Springtime flowerers - Butterbur

Submitted by Looduskalender EN on Wed, 03.05.2017 - 12:30

Photos Arne Ader
Translation Liis

Harilik katkujuur




Butterbur     Harilik katkujuur            Petasites hybridus


The eye-cathcing but rather rare butterbur flowers. at the same time as the colt’s-foot that all know.

Where can we find this plant in the wild? The butterbur prefers a fertile, clayey and moist habitat: so in the bank areas of water bodies and also at ditch and pond verges, but it has also reached the seashore. Where more? For instance in humid parts of old parks.

The rather scarcely spread butterbur is a migrant in Estonia, its native country is New Zealand. In the Middle Ages monasteries helped to spread it; butterbur was grown as a medical herb and from the leaves and rhizomes of the plant preparations were made to treat people with plague and epilepsy.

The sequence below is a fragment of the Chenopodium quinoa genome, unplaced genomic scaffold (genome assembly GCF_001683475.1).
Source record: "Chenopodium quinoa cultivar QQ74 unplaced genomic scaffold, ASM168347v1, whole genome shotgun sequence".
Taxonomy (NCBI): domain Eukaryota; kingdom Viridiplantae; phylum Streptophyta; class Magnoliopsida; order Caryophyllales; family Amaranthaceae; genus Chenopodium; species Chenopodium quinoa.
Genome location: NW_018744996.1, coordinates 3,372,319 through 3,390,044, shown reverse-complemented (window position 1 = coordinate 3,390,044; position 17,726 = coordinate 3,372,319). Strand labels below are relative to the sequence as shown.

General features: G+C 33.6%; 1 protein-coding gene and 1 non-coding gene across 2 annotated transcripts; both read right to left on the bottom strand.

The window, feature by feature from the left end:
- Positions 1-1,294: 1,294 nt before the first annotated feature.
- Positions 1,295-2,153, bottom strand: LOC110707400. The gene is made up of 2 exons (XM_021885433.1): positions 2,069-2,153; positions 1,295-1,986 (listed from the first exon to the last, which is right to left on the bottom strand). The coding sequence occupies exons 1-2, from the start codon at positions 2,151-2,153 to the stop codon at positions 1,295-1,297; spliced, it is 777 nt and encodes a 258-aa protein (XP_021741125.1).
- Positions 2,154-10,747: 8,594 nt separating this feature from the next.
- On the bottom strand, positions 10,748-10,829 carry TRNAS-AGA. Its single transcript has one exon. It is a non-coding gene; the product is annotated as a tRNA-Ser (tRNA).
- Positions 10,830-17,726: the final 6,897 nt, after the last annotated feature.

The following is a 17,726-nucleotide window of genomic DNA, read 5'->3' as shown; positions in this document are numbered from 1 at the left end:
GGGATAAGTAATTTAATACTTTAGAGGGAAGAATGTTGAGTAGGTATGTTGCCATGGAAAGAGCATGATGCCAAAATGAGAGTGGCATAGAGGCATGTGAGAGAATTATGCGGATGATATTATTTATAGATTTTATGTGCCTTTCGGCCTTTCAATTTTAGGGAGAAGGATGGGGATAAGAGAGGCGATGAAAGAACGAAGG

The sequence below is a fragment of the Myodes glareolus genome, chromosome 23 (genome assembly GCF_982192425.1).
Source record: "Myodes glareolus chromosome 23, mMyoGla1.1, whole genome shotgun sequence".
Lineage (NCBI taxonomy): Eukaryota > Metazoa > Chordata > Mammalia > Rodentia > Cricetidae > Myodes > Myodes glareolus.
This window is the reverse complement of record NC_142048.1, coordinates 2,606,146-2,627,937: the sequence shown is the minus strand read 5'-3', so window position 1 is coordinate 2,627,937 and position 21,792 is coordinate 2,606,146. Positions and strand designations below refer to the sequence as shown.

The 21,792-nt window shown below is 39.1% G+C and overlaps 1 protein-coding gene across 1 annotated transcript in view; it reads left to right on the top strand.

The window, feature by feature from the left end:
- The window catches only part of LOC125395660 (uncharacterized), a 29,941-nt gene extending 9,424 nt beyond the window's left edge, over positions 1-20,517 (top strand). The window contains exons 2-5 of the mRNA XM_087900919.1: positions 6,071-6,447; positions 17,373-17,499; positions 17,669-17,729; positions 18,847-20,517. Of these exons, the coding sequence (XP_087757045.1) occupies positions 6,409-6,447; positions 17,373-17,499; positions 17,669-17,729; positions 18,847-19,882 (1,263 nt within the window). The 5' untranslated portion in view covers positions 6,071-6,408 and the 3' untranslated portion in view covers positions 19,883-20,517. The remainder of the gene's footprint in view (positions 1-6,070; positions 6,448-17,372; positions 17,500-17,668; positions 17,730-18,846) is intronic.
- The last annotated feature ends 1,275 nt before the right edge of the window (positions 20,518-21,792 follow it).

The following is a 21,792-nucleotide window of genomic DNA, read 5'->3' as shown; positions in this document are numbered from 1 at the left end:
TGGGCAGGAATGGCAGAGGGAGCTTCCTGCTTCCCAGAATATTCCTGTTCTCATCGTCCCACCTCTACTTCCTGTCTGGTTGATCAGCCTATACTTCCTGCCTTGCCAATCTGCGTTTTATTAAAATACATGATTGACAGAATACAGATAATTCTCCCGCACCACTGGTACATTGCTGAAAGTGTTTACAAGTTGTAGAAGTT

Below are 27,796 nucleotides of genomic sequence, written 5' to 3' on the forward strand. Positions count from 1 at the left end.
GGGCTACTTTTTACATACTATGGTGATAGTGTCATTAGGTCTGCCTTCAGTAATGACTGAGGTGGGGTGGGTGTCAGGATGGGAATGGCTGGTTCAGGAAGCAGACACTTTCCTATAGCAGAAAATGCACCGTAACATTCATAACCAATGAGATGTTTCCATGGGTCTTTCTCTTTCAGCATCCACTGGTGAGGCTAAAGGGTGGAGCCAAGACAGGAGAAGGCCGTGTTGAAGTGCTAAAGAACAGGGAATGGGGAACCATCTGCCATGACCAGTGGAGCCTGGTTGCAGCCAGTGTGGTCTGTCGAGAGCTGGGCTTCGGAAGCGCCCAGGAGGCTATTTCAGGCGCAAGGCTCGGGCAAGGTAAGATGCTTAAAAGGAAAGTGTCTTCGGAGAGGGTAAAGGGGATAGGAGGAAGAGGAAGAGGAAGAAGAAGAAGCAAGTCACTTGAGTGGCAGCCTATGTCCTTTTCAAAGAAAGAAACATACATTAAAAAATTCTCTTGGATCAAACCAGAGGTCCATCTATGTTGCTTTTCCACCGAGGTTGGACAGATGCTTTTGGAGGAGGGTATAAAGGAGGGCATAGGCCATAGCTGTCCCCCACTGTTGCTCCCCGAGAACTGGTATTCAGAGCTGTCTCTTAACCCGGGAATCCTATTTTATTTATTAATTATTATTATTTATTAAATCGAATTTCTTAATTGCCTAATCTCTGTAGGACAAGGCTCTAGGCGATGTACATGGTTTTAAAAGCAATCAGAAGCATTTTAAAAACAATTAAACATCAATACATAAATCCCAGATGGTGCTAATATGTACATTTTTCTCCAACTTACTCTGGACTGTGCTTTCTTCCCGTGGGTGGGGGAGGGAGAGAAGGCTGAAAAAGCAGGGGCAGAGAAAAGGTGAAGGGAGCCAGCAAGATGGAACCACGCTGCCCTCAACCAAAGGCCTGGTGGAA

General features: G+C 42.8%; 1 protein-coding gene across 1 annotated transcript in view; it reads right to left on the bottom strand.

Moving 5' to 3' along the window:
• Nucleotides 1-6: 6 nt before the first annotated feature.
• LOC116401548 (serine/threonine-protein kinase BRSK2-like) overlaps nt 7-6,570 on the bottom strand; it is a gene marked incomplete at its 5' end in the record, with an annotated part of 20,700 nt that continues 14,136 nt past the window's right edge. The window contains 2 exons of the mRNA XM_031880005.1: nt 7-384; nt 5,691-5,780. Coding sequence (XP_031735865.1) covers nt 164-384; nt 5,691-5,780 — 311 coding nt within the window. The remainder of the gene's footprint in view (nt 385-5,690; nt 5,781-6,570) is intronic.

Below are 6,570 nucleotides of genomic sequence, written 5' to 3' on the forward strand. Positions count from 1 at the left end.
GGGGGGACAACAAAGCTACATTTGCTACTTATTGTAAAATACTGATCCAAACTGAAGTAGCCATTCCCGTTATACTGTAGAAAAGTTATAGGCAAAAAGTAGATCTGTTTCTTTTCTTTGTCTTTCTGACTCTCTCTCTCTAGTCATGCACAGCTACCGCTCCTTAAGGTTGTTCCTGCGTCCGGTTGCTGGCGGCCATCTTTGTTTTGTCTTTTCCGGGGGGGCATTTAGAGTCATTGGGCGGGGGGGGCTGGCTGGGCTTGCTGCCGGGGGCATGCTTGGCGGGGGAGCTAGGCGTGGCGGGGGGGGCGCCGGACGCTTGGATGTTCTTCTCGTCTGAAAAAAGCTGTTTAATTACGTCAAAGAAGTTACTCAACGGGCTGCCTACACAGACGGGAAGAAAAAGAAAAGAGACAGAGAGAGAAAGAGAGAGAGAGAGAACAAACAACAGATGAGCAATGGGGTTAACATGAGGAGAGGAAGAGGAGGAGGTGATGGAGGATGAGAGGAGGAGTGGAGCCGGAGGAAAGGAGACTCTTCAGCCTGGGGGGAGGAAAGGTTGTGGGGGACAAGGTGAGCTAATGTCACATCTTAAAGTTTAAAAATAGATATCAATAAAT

The butterbur is eye-catching with its whitish-purple capitula gathered in a dense inflorescence; the stalks of the individual flowers also have a purple shade.

Insects looking for nectar happily visit butterburs..

On flowering plants we don’t notice leaves. When the flowering has finished, about when the seeds ripen, dark green leaves begin to grow from the base, and the further into summer we come, the more luxuriant they grow: in fertile habitats the length of a leaf can reach almost a metre





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